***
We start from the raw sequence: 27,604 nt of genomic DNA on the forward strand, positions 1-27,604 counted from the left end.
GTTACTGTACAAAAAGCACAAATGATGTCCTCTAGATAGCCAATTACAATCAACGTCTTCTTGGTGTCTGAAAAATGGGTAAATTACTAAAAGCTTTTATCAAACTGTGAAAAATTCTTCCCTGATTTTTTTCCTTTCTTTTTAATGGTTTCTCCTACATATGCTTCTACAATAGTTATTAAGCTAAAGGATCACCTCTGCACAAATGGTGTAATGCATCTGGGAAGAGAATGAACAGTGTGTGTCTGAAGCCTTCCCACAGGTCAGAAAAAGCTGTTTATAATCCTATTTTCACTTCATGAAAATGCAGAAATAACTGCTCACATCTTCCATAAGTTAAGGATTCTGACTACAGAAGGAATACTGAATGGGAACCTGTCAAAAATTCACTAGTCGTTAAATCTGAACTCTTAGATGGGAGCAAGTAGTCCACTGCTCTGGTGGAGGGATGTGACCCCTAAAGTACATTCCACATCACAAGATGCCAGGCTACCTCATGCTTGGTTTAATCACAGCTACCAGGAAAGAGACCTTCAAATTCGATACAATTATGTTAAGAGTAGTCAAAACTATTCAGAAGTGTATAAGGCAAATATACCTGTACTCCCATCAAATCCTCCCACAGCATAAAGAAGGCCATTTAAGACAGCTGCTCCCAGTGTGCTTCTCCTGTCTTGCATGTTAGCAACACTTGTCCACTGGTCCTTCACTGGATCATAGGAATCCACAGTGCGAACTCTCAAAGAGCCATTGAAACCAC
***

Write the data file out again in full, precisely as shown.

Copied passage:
We start from the raw sequence: 27,604 nt of genomic DNA on the forward strand, positions 1-27,604 counted from the left end.
GTTACTGTACAAAAAGCACAAATGATGTCCTCTAGATAGCCAATTACAATCAACGTCTTCTTGGTGTCTGAAAAATGGGTAAATTACTAAAAGCTTTTATCAAACTGTGAAAAATTCTTCCCTGATTTTTTTCCTTTCTTTTTAATGGTTTCTCCTACATATGCTTCTACAATAGTTATTAAGCTAAAGGATCACCTCTGCACAAATGGTGTAATGCATCTGGGAAGAGAATGAACAGTGTGTGTCTGAAGCCTTCCCACAGGTCAGAAAAAGCTGTTTATAATCCTATTTTCACTTCATGAAAATGCAGAAATAACTGCTCACATCTTCCATAAGTTAAGGATTCTGACTACAGAAGGAATACTGAATGGGAACCTGTCAAAAATTCACTAGTCGTTAAATCTGAACTCTTAGATGGGAGCAAGTAGTCCACTGCTCTGGTGGAGGGATGTGACCCCTAAAGTACATTCCACATCACAAGATGCCAGGCTACCTCATGCTTGGTTTAATCACAGCTACCAGGAAAGAGACCTTCAAATTCGATACAATTATGTTAAGAGTAGTCAAAACTATTCAGAAGTGTATAAGGCAAATATACCTGTACTCCCATCAAATCCTCCCACAGCATAAAGAAGGCCATTTAAGACAGCTGCTCCCAGTGTGCTTCTCCTGTCTTGCATGTTAGCAACACTTGTCCACTGGTCCTTCACTGGATCATAGGAATCCACAGTGCGAACTCTCAAAGAGCCATTGAAACCAC